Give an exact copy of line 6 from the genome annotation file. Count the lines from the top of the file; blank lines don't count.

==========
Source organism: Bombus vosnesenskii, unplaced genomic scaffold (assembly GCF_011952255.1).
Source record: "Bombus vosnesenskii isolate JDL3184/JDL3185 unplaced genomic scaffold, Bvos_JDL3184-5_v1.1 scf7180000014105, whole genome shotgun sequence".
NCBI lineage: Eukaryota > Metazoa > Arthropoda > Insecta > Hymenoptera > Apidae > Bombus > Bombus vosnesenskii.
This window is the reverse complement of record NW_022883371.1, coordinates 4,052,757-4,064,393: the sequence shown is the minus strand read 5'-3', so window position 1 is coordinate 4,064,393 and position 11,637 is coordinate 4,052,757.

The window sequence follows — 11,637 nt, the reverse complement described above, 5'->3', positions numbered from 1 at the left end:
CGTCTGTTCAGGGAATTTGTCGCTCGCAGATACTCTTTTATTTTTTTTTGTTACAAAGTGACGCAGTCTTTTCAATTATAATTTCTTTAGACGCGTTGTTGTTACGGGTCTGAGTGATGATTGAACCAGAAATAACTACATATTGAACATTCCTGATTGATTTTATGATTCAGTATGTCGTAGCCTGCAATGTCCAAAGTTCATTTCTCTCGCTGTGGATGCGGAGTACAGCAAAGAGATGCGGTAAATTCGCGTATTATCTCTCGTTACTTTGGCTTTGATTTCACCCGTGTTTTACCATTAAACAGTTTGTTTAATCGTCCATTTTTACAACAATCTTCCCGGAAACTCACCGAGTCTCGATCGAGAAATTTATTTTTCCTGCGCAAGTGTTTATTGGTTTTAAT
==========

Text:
CGTCTGTTCAGGGAATTTGTCGCTCGCAGATACTCTTTTATTTTTTTTTGTTACAAAGTGACGCAGTCTTTTCAATTATAATTTCTTTAGACGCGTTGTTGTTACGGGTCTGAGTGATGATTGAACCAGAAATAACTACATATTGAACATTCCTGATTGATTTTATGATTCAGTATGTCGTAGCCTGCAATGTCCAAAGTTCATTTCTCTCGCTGTGGATGCGGAGTACAGCAAAGAGATGCGGTAAATTCGCGTATTATCTCTCGTTACTTTGGCTTTGATTTCACCCGTGTTTTACCATTAAACAGTTTGTTTAATCGTCCATTTTTACAACAATCTTCCCGGAAACTCACCGAGTCTCGATCGAGAAATTTATTTTTCCTGCGCAAGTGTTTATTGGTTTTAAT